Slide15: 

The population of small asynchronous binary asteroids is not confined to near-Earth orbits only .... Small binaries in the Main Belt and Mars-crossing orbits are similar in most characteristics to NEA binaries. It suggests common origin/evolution mechanisms ....

Characteristics of binaries – multiparameter space: 

Characteristics of binaries – multiparameter space Models studied. Data have to be displayed in 2-D projections.

Size ratio vs primary size: 

Size ratio vs primary size

Primary spin vs size: 

Primary spin vs size

Total Angular Momentum: 

Total Angular Momentum αL = Ltot/Lcrit.sp. where Ltot is a total angular momentum of the system, Lcrit is angular momentum of an equivalent (i.e., the same total mass and volume), critically spinning sphere. A 'rubble pile' with only compressive strength can resist rotational disruption up to values of αL ~ 1.3 (Harris and Pravec, in prep.) Systems originating from critically spinning 'rubble piles' are expected to have αL between 1.0 and 1.3, if no angular momentum was added or removed since creation of the system.

Angular momentum ratio vs size: 

Angular momentum ratio vs size

Binary characteristics- concluding remarks: 

Binary characteristics - concluding remarks The population of small binaries (Dp andlt;= 10 km) with Ltot~Lcrit extends from near-Earth to (at least) inner main belt. Suggests that planetary encounters are *not* the primary cause of their formation. If binaries were created by a spin-up mechanism, it must be 'shut off' after creation of the binary; no significant amount of angular momentum was added after creation. Is a 'gap' in Ds /Dp between 0.5 and 0.8 real or just a selection effect? (May there be tidally evolved systems, e.g., fully synchronous, or distant secondaries? Such would be difficult to resolve with the current techniques.)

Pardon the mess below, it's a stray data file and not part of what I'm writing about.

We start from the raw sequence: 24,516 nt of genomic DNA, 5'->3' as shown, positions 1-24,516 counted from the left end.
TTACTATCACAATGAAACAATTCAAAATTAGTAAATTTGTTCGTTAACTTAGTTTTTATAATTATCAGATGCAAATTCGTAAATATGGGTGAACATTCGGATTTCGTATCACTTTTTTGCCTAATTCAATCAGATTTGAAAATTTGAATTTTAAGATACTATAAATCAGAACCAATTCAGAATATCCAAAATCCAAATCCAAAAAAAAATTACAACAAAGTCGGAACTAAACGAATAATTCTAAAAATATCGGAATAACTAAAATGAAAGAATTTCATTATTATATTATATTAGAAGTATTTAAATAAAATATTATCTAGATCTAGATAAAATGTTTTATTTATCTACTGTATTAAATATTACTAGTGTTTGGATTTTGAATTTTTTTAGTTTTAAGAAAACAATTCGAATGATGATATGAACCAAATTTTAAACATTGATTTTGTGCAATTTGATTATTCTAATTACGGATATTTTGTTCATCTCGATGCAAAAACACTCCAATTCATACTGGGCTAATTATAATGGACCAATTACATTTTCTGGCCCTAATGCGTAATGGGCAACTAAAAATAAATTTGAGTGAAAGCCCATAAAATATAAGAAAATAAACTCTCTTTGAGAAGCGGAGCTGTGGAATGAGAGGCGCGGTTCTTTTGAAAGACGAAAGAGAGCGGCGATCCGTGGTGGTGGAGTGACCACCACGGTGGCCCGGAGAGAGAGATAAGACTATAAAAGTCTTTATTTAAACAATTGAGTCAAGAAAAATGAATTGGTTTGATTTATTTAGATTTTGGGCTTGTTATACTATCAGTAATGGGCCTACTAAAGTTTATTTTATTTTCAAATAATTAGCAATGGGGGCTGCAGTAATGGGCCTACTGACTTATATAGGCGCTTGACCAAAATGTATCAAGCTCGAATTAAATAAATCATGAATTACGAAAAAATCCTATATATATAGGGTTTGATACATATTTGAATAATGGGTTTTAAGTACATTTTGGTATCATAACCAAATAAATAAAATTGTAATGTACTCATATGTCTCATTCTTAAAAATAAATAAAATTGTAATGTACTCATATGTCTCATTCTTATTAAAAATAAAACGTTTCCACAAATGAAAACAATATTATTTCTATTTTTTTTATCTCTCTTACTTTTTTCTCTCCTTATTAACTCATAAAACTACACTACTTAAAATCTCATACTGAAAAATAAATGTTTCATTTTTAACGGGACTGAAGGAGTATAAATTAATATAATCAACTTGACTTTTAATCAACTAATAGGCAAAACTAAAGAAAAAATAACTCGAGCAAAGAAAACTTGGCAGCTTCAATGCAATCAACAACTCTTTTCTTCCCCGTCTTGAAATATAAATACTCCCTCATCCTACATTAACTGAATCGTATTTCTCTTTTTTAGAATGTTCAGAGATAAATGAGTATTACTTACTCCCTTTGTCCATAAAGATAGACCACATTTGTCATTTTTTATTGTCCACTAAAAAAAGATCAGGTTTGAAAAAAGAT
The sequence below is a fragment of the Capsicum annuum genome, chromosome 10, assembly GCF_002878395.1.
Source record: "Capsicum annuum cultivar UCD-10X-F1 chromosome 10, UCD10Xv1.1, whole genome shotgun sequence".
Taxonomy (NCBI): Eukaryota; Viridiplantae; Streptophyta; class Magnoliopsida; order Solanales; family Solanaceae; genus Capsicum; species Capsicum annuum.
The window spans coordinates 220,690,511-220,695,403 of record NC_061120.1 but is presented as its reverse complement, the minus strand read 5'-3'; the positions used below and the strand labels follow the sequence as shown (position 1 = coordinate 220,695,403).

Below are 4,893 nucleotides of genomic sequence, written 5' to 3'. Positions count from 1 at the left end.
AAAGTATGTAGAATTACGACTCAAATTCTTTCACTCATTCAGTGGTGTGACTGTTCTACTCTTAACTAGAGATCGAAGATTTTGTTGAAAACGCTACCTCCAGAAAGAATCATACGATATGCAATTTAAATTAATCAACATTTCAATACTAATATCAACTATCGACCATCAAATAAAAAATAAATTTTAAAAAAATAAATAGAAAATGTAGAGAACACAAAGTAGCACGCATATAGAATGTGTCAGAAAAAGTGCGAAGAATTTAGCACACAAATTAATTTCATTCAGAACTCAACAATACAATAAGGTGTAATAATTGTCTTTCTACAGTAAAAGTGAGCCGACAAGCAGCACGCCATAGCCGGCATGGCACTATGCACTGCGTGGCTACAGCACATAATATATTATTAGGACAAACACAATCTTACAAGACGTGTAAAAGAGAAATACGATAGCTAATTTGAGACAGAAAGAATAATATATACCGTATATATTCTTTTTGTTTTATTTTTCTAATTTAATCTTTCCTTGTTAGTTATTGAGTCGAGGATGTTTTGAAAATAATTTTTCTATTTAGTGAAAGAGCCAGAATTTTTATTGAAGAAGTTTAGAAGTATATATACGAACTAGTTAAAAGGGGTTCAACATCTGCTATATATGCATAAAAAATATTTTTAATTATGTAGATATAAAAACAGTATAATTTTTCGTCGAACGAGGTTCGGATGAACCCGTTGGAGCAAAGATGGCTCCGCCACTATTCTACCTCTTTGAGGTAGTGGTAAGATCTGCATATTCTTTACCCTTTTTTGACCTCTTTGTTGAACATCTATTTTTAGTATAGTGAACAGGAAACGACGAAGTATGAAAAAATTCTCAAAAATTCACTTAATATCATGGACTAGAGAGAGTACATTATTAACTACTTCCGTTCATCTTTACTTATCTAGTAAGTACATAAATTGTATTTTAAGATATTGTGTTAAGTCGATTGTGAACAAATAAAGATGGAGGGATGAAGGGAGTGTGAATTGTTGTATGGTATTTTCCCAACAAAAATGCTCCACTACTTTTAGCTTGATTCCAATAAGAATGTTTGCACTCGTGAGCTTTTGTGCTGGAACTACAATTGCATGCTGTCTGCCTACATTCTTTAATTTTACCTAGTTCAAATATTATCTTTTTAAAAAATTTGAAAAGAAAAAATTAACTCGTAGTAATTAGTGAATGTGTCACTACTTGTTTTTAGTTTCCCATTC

BinAstPhotSurvey- Opportunity for experienced photometrists: 

BinAstPhotSurvey - Opportunity for experienced photometrists Our consortium is open to photometrists able to keep a strategy of the Survey

BinAstPhotSurvey- Opportunity for experienced photometrists: 

BinAstPhotSurvey - Opportunity for experienced photometrists Interested to study asynchronous binaries? We welcome you to join us, if You are an experienced asteroid photometrist. You can measure asteroids with Vandgt;15 with errors ≤ 0.03 mag. You can identify/eliminate error sources (e.g., interferring background stars) down to a level of 0.01 mag. You can take long series or linked data. You can reduce data fast (normally within 24 h since acquisition) so that observational programs on your and other collaborating stations within the Survey may be updated promptly. You will want to learn more on the strategy of the Survey in a course of your collaborative work within the consortium. Following the strategy of the Survey is necessary to get a high efficiency and reproducibility of the observations within the Survey.

Unrecognized (uneliminated) background stars affect measurements (1): 

Unrecognized (uneliminated) background stars affect measurements (1)

Unrecognized (uneliminated) background stars affect measurements (2): 

Unrecognized (uneliminated) background stars affect measurements (2)

High-quality Flatfield – another *must* for a moving target: 

High-quality Flatfield – another *must* for a moving target Targeted asteroid (or comparison stars, if tracked on the asteroid) drift over the FOV during night. Flatfield imperfections (e.g., a slope in the flatfield) may cause observational artifacts in the measurements. Elimination of stray light is quite necessary as well – it cannot be flatfielded in a normal way. Those problems occur at larger, professional telescopes as well.

THE END: 

THE END Thank you!